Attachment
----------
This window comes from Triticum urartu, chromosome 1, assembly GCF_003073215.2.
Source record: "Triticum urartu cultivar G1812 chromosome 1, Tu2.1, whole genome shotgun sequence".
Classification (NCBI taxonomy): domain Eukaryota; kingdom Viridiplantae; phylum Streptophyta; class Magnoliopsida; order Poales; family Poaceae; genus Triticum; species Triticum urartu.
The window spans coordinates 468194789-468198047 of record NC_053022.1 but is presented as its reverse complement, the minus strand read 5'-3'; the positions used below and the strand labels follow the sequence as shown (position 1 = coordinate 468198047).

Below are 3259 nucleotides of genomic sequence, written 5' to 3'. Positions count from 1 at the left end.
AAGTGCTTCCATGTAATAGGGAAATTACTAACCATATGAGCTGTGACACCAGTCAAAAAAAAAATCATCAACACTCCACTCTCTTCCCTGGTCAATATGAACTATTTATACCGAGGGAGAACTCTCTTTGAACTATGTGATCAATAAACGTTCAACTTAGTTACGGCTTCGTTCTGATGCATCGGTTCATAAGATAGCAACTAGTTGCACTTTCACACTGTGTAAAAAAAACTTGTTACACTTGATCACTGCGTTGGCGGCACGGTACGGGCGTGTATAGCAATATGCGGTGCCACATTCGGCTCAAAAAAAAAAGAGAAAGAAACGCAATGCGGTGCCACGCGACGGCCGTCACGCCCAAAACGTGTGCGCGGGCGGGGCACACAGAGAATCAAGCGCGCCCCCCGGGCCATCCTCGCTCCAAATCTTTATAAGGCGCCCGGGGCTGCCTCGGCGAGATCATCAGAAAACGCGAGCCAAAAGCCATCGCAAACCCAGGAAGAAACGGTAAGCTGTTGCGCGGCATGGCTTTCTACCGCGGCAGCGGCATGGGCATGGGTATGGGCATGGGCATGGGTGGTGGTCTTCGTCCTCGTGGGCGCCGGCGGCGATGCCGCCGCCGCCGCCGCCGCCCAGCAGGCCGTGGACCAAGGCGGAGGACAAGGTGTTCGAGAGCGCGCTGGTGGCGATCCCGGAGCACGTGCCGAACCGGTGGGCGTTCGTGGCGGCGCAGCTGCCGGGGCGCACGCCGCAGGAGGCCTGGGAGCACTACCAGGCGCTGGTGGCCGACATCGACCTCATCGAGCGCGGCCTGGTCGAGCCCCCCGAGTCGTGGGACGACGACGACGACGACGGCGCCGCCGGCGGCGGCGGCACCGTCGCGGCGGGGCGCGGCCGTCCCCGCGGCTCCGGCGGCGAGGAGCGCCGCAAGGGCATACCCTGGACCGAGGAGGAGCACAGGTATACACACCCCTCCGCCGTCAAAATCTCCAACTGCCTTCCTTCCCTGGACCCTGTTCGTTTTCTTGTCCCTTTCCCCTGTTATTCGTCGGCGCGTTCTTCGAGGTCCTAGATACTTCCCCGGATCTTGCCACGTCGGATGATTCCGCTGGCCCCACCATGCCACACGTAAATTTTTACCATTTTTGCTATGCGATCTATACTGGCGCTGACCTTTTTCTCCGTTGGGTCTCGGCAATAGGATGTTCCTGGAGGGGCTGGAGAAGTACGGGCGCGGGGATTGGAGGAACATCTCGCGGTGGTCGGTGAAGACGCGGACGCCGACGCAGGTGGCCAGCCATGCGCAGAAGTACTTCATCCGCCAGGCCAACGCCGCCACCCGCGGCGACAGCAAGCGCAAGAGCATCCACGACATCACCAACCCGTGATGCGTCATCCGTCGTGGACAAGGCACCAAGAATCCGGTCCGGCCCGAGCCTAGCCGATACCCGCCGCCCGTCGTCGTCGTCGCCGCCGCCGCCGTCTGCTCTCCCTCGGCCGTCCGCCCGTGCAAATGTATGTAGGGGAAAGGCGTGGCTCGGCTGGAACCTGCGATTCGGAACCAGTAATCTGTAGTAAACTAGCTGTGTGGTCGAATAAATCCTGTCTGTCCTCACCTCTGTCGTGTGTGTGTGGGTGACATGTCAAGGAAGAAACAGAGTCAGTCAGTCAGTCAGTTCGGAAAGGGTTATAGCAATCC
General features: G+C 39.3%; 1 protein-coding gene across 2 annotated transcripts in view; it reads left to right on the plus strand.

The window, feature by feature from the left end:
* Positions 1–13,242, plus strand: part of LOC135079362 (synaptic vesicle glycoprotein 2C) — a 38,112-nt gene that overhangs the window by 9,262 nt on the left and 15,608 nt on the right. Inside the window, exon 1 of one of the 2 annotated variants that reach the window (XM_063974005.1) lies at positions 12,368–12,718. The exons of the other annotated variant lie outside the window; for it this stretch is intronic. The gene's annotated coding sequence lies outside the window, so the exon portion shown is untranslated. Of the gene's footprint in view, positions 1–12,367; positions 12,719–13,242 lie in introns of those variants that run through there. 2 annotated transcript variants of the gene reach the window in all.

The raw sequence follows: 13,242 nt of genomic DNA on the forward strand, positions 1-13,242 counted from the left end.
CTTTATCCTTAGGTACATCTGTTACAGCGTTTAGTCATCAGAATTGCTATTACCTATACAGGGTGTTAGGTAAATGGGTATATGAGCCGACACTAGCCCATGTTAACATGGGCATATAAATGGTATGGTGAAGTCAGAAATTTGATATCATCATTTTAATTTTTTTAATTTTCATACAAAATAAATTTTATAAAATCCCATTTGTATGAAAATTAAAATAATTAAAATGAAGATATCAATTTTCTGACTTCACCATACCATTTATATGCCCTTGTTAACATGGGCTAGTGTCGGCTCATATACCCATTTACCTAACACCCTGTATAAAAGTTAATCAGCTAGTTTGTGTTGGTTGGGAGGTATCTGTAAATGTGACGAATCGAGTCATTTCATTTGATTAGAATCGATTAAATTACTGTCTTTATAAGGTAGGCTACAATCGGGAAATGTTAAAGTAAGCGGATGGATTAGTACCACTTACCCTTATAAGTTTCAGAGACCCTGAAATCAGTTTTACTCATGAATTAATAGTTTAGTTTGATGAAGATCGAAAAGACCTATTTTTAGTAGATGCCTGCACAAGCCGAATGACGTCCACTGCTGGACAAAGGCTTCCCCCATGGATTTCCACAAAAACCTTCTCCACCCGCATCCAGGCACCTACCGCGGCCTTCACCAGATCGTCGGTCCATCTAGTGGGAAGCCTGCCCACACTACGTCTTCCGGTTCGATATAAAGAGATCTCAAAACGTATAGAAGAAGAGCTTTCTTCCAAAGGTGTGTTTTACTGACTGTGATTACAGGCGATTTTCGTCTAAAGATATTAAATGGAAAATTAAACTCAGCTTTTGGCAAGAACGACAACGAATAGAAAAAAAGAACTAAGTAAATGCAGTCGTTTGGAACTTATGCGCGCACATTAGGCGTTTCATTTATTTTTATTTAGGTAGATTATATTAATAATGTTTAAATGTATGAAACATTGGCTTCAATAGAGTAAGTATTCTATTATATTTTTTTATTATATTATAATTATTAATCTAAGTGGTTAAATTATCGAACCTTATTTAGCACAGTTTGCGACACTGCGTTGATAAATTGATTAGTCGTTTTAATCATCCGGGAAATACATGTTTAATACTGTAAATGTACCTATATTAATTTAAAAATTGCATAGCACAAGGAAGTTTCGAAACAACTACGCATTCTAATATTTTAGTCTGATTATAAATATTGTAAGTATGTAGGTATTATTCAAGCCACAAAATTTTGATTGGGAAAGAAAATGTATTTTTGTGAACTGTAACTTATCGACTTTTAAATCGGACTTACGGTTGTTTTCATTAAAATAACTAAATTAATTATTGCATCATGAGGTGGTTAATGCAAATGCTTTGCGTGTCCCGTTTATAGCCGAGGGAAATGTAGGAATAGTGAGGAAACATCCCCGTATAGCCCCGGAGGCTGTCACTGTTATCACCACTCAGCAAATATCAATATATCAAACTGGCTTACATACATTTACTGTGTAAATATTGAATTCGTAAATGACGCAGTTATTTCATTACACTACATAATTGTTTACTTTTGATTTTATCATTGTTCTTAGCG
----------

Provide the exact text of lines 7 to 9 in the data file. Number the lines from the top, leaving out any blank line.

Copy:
General features: G+C 39.3%; 1 protein-coding gene across 2 annotated transcripts in view; it reads left to right on the plus strand.

The window, feature by feature from the left end:
* Positions 1–13,242, plus strand: part of LOC135079362 (synaptic vesicle glycoprotein 2C) — a 38,112-nt gene that overhangs the window by 9,262 nt on the left and 15,608 nt on the right. Inside the window, exon 1 of one of the 2 annotated variants that reach the window (XM_063974005.1) lies at positions 12,368–12,718. The exons of the other annotated variant lie outside the window; for it this stretch is intronic. The gene's annotated coding sequence lies outside the window, so the exon portion shown is untranslated. Of the gene's footprint in view, positions 1–12,367; positions 12,719–13,242 lie in introns of those variants that run through there. 2 annotated transcript variants of the gene reach the window in all.